Emma Putnam is dead, and it's all Sara Wharton's fault.
At least, that's what everyone seems to think. Sara, along with her best friend and three other classmates, has been criminally charged for the bullying and harassment that led to Emma's shocking suicide. Now Sara is the one who's ostracized, already guilty according to her peers, the community, and the media.
During the summer before her senior year, in between meetings with lawyers and a court-recommended therapist, Sara is forced to reflect on the events that brought her to this moment—and ultimately consider her role in an undeniable tragedy. And she'll have to find a way to move forward, even when it feels like her own life is over.
In this powerful debut novel inspired by real-life events, Amanda Maciel weaves a narrative of high school life as complex and heartbreaking as it is familiar: a story of everyday jealousies and resentments, misunderstandings and desires. Tease is a thought-provoking must-read that will haunt readers long after the last page.
Fair Warning to Readers
Some might find it difficult to read a book about bullying from the perspective of the one who bullied. That is exactly the perspective that Tease offers. It is not a book that can be taken lightly. Neither is it a book about a victim of bullying who overcomes her plight. No, it is a story about the bully after her victim committed suicide.
What makes it so difficult to read is that Sara’s reaction is not remorse. Instead, she thinks about all the ways that Emma’s death messed up her own life. She is fixated on her belief that she shouldn’t have been singled out for the lawsuit. Others were just as guilty of the harm that had been inflicted upon Emma. Most importantly, she didn’t kill Emma. Emma took her own life.
As much as many readers like to be able to sympathise with characters in books, Sara doesn’t fulfil that ideal. She challenges it. That doesn’t mean that Tease glorifies bullying in any way though. The consequences are evident. What it does is explore why anyone would resort to bullying in the first place and what their mindset might be like.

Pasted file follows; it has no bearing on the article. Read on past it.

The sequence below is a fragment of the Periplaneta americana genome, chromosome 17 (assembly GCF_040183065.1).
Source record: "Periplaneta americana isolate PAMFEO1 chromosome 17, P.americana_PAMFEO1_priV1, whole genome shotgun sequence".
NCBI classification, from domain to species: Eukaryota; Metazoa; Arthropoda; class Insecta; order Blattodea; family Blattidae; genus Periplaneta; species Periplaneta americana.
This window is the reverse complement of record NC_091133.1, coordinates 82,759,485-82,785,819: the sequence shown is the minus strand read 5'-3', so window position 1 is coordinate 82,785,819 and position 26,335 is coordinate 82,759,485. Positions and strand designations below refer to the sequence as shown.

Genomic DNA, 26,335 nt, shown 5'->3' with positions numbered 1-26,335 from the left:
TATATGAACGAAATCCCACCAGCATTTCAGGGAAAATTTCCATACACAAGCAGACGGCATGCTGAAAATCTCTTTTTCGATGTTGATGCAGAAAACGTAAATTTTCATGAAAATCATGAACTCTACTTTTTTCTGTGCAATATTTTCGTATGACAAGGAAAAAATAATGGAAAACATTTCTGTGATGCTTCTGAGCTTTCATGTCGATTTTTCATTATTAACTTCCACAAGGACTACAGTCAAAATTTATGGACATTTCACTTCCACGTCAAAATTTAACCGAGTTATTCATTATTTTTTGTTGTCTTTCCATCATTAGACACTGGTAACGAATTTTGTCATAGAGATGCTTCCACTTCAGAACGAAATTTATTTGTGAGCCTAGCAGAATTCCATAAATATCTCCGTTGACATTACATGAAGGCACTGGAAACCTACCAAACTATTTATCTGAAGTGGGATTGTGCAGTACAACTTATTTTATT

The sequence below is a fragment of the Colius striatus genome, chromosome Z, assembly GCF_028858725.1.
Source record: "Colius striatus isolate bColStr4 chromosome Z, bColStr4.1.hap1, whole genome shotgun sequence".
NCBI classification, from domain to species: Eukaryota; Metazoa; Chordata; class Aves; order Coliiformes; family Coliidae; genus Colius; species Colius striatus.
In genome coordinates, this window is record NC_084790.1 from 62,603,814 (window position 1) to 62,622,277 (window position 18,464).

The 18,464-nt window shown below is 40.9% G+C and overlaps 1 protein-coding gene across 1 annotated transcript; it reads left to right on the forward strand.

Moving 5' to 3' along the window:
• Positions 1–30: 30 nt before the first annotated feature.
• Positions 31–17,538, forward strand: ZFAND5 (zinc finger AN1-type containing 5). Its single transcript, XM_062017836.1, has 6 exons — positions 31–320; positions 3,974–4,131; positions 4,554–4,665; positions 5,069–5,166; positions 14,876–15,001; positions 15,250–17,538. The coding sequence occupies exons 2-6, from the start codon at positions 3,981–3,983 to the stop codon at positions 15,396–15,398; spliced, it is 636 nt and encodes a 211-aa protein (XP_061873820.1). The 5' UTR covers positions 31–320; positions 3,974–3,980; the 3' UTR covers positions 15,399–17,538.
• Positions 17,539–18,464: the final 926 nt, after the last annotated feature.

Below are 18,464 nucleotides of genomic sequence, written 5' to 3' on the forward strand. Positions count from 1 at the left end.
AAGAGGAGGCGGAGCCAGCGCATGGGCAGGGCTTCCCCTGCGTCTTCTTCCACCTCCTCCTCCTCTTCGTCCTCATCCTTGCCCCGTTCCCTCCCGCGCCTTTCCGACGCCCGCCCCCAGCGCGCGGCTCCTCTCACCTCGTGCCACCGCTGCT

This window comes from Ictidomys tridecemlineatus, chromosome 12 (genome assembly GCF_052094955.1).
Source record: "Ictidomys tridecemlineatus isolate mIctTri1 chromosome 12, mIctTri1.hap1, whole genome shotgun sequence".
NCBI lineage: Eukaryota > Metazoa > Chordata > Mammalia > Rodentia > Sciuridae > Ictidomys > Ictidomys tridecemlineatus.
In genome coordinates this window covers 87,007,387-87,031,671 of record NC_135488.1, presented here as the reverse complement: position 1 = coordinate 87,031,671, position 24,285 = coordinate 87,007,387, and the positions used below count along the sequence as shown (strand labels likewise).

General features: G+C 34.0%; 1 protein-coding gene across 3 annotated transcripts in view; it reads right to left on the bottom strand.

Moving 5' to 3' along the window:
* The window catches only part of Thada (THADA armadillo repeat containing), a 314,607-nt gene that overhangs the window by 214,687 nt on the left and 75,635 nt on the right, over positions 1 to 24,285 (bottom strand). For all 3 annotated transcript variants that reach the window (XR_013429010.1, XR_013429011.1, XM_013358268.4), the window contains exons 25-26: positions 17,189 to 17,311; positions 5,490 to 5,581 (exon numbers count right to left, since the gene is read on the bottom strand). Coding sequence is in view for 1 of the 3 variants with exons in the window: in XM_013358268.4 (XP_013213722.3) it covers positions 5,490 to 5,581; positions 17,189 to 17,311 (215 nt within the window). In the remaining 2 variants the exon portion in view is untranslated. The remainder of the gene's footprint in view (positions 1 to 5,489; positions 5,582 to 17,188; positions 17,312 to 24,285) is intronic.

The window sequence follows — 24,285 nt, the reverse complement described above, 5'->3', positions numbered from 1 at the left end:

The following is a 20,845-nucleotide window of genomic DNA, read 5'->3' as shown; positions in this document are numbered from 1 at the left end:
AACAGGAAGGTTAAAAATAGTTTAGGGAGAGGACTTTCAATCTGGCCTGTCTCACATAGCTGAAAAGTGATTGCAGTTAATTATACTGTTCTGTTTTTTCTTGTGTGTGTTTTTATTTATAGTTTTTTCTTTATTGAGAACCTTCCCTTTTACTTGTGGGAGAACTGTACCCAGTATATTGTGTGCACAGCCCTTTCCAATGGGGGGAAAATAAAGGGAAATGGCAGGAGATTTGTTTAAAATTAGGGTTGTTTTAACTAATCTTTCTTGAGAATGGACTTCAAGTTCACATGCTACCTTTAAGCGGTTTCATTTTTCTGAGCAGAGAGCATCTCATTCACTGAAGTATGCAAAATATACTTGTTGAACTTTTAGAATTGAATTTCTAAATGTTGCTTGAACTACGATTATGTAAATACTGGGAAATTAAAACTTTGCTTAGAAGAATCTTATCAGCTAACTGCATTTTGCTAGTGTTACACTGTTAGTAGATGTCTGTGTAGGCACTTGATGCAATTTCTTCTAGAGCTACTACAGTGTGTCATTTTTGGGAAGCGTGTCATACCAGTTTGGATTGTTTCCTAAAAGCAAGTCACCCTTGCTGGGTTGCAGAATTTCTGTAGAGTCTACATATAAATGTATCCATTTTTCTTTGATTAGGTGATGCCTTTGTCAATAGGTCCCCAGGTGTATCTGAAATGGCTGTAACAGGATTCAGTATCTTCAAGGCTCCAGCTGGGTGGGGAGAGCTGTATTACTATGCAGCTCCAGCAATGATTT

We May not Be Bullies but we Aren’t above Them
Most of us, I’m sure, have been guilty of doing something wrong that we didn’t initially think was wrong. We only came to terms with that in retrospect. That is the crossroads that we find Sara at. I liked that Maciel alternated between the present and the past. It portrays the contrast of Sara’s thoughts very well, in terms of before and after, and how she deals with all the hostility towards her as a result of the tragedy.
Some Characters Don’t Require Sympathy
As I said, Sara’s story hasn’t been written to create another character for readers to love. Amanda Maciel wrote in her author’s note that she believes every story deserves to be heard, and I agree with her. No matter how much I wanted to shake Sara, I thought it was refreshing to consider bullying from the bully’s view for a change. Maciel did a remarkable job writing Sara’s story, wonderfully capturing the nuances of Sara’s thoughts and emotions.
My Experience with Bullying
On a personal note, I don’t think that Tease is a book to which anyone should take offence. I was bullied so much in high school, I transferred schools. Officially, I did it to gain an academic advantage but bullying was the tipping point. This is why I think I am in a position to say, give Tease a chance. I don’t condone Sara’s actions but I do know that often bullies are grossly misguided and they need as much help as their victims do.